[Air-L] CFP “Small Data” in a “Big Data” World - International Congress of Qualitative Inquiry (ICQI)

Lois Scheidt lscheidt at indiana.edu
Tue Oct 23 15:02:38 PDT 2012

CFP “Small Data” in a “Big Data” World, Panel at International
Congress of Qualitative Inquiry (ICQI) 2013  to be held May 15-18,
2013 on the campus of the University of Illinois, Urbana-Champaign IL.

Recently the academic research world has been flooded with discussion
of the uses and implications of “Big Data.” For those of us whose
research focuses on digital environments this discussion includes
conferences, grants, special publications, and job announcements that
focus on Big Data and the computational turn in social science and
humanities research.

‘Big Data’ is not necessarily defined by the size of the data set, for
humanities scholars have long been interested in huge textual and
image-based corpora.  Instead, ‘Big Data’ refers to the increasing
complexity of relationships between data objects in a given set, often
requiring large-scale computational and algorithmic resources for
analysis.   ‘Small Data’ research, on the other hand, often begins
with a theoretical (e.g., critical race theory) or methodological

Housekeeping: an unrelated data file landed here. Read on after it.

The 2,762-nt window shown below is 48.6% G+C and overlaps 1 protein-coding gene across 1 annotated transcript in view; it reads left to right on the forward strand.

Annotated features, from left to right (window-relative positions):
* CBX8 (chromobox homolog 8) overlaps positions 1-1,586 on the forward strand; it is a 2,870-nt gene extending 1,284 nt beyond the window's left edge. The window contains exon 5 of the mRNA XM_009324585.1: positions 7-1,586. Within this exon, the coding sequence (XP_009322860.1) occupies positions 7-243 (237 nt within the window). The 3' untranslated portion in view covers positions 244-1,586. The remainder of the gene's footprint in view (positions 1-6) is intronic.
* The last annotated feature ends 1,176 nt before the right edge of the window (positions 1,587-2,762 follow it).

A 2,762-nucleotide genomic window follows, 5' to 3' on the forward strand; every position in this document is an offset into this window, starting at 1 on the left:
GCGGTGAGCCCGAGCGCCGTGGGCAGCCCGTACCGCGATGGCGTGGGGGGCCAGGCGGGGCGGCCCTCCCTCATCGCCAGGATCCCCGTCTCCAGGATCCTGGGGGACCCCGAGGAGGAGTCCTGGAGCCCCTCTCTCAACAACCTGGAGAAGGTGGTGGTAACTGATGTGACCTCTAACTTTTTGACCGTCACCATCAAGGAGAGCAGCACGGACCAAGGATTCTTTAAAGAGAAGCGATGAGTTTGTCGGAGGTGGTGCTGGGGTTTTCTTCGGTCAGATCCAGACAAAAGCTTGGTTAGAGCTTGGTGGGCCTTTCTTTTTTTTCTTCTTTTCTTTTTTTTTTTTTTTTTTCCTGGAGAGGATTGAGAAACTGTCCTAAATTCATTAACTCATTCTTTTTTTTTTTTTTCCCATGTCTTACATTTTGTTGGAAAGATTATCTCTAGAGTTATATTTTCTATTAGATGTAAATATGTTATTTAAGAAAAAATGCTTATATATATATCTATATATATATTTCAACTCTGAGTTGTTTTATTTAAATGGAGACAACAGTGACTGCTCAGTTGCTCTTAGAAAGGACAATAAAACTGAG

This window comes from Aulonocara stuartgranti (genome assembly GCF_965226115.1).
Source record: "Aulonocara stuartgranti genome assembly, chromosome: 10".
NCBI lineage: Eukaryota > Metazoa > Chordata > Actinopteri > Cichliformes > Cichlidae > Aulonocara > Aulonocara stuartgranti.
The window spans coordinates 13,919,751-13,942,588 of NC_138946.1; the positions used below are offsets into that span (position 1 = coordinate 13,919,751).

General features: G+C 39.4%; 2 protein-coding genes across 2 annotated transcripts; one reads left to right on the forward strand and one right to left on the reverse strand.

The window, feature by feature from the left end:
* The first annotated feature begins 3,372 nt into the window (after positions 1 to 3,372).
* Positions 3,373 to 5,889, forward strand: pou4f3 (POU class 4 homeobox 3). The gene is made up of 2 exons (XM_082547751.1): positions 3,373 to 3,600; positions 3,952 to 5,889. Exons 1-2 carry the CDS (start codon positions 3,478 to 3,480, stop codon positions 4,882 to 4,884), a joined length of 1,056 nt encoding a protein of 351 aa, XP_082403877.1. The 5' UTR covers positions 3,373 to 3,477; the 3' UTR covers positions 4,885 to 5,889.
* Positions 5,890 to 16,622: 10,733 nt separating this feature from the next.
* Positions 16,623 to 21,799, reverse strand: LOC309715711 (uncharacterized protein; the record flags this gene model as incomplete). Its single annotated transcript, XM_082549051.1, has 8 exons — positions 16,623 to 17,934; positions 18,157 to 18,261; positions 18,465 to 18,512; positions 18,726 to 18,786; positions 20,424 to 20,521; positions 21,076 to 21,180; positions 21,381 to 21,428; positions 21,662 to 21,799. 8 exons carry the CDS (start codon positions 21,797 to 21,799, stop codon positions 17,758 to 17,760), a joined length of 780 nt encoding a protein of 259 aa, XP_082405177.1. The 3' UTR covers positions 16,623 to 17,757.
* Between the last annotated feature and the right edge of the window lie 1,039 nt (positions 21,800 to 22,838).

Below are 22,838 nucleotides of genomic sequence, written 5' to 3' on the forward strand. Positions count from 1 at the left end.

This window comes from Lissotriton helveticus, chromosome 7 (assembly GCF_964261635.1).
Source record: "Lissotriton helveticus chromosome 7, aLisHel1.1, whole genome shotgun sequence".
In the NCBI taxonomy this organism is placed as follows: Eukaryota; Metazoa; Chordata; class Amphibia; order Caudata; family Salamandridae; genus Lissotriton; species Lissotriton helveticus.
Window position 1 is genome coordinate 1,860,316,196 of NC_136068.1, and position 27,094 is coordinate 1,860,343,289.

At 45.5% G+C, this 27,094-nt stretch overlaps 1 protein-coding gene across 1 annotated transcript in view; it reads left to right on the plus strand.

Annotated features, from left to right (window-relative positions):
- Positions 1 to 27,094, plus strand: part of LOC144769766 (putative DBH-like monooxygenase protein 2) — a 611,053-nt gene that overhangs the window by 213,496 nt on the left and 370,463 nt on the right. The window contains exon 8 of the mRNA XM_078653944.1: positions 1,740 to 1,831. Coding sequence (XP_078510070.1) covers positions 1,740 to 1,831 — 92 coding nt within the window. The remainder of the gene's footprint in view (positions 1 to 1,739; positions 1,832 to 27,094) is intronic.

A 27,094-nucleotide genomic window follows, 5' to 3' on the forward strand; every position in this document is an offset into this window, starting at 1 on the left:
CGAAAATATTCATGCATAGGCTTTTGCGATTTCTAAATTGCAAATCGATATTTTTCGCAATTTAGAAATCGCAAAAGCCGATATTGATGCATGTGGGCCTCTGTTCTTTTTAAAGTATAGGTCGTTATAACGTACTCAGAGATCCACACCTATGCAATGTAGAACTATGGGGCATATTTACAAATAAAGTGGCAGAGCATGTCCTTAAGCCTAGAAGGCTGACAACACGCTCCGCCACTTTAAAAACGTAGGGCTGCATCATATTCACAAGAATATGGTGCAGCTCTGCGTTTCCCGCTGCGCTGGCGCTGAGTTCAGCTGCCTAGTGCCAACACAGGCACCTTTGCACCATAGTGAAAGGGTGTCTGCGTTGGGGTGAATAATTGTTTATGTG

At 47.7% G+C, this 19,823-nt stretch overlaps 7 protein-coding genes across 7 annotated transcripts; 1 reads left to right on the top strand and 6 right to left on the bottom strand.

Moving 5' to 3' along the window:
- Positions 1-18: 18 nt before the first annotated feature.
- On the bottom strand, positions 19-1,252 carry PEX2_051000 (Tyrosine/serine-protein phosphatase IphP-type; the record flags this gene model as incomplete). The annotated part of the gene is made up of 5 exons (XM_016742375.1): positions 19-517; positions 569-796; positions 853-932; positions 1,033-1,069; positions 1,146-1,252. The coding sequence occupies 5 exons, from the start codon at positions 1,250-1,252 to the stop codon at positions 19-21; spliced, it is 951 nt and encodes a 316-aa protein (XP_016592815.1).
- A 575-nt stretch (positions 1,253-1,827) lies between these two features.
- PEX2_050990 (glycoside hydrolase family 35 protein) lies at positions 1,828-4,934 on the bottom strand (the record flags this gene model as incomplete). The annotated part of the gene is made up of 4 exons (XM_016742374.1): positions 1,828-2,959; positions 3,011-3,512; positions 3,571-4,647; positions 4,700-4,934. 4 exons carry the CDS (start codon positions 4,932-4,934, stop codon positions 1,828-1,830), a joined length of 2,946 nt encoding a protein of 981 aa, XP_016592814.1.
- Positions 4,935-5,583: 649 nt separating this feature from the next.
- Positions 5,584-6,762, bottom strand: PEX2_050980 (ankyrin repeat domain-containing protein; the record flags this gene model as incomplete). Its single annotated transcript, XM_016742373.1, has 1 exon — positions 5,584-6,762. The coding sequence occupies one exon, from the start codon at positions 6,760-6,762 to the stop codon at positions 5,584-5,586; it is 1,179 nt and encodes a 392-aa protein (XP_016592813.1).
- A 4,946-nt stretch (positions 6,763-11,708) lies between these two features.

(e.g., case study or ethnography) approach, which is then applied to
digital data drawn from less-popular websites, YouTube videos, or even
individual blog posts and comments.
Unfortunately, the tools used to analyze Big Data seem to be
influencing modes of thought about new media and digital research away
from the theoretical and towards the scientistic.  For example, in a
recent article Bruns and Burgess (2012) argue that humanist,
interpretive studies of social media are ‘ideosyncratic,
non-repeatable, and non-verifiable’.   Although Bruns and Burgess
concede that there is space for ‘traditional qualitative methods’,
their suggestion is that these methods need to be ‘integrated and
innovated’ upon in a ‘big data’ context.
Given the increasing amounts of attention (e.g., external funding,
public policy, or student interest) ‘big data’ is accruing, where does
this leave Small Data research and researchers? This panel seeks to
explore the position of Small Data in relation to the discussion
and/or use of Big Data. As the definition of Big Data is still in flux
we are using Bruns & Burgess (2012) to ground our individual
presentation. We are seeking presentations that will explore a variety
of views on this turn toward Big Data and the impact on the
researched, the researcher, and academia.


Bruns, A., & Burgess, J. (2012). Notes towards the Scientific Study of
Public Communication on Twitter. Conference on Science and the
Internet. Düsseldorf. Retrieved Oct. 8, 2012 from

Individual presenters should submit a 150 word abstract to each of the
organizers by Nov. 15, 2012.


Andre Brock
Assistant Professor
School of Library and Information Science
University of Iowa
andre.brock at gmail.com

Lois Ann Scheidt
Doctoral Candidate
School of Library and Information Science
Indiana University
lscheidt at indiana.edu

Please forward this CFP to other potentially interested parties and groups.

More information about the Air-L mailing list